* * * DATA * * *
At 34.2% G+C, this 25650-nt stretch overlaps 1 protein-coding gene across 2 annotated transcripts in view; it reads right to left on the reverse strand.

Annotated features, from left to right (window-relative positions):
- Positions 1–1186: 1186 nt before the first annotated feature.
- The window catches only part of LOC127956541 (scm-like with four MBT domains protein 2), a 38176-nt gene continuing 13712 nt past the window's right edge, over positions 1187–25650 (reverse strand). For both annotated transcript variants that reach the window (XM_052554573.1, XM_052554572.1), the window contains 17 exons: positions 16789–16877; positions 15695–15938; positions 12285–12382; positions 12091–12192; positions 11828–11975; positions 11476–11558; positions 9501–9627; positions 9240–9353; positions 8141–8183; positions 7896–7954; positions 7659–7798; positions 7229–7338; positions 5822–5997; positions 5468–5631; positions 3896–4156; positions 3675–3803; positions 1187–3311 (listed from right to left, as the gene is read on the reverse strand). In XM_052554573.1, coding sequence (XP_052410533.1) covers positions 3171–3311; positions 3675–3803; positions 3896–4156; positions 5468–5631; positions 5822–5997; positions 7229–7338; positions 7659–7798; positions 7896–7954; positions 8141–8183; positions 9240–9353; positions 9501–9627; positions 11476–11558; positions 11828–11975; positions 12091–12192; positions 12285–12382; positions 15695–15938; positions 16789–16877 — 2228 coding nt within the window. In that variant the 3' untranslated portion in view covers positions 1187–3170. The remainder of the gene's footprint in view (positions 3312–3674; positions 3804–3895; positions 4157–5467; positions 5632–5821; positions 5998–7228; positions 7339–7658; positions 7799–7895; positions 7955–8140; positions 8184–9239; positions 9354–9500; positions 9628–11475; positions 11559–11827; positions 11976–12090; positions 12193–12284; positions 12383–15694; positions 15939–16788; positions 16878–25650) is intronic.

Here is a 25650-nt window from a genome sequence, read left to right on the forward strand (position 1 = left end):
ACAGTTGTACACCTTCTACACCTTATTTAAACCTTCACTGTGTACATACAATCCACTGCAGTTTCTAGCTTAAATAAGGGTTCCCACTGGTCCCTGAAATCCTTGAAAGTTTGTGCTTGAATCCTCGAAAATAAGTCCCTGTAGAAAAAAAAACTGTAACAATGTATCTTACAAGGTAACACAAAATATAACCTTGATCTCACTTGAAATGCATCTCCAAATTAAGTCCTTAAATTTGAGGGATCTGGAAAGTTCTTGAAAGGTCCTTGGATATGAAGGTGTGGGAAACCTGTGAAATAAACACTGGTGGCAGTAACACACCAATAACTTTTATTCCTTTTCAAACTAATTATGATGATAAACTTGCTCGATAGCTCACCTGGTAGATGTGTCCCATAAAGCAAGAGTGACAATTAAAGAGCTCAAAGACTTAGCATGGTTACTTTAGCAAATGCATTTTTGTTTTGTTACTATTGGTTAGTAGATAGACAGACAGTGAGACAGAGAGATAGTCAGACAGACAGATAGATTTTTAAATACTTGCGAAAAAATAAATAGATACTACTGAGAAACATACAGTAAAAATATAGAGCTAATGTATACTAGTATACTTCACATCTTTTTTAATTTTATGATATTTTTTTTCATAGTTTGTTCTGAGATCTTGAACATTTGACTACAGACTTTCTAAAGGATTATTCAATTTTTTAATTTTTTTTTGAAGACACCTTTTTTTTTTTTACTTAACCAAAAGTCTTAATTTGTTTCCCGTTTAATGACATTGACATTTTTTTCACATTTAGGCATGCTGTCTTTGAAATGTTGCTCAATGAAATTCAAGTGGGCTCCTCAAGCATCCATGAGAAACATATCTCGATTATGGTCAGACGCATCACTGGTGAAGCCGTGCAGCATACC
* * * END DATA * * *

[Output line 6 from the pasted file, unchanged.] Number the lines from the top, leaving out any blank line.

ACAGTTGTACACCTTCTACACCTTATTTAAACCTTCACTGTGTACATACAATCCACTGCAGTTTCTAGCTTAAATAAGGGTTCCCACTGGTCCCTGAAATCCTTGAAAGTTTGTGCTTGAATCCTCGAAAATAAGTCCCTGTAGAAAAAAAAACTGTAACAATGTATCTTACAAGGTAACACAAAATATAACCTTGATCTCACTTGAAATGCATCTCCAAATTAAGTCCTTAAATTTGAGGGATCTGGAAAGTTCTTGAAAGGTCCTTGGATATGAAGGTGTGGGAAACCTGTGAAATAAACACTGGTGGCAGTAACACACCAATAACTTTTATTCCTTTTCAAACTAATTATGATGATAAACTTGCTCGATAGCTCACCTGGTAGATGTGTCCCATAAAGCAAGAGTGACAATTAAAGAGCTCAAAGACTTAGCATGGTTACTTTAGCAAATGCATTTTTGTTTTGTTACTATTGGTTAGTAGATAGACAGACAGTGAGACAGAGAGATAGTCAGACAGACAGATAGATTTTTAAATACTTGCGAAAAAATAAATAGATACTACTGAGAAACATACAGTAAAAATATAGAGCTAATGTATACTAGTATACTTCACATCTTTTTTAATTTTATGATATTTTTTTTCATAGTTTGTTCTGAGATCTTGAACATTTGACTACAGACTTTCTAAAGGATTATTCAATTTTTTAATTTTTTTTTGAAGACACCTTTTTTTTTTTTACTTAACCAAAAGTCTTAATTTGTTTCCCGTTTAATGACATTGACATTTTTTTCACATTTAGGCATGCTGTCTTTGAAATGTTGCTCAATGAAATTCAAGTGGGCTCCTCAAGCATCCATGAGAAACATATCTCGATTATGGTCAGACGCATCACTGGTGAAGCCGTGCAGCATACC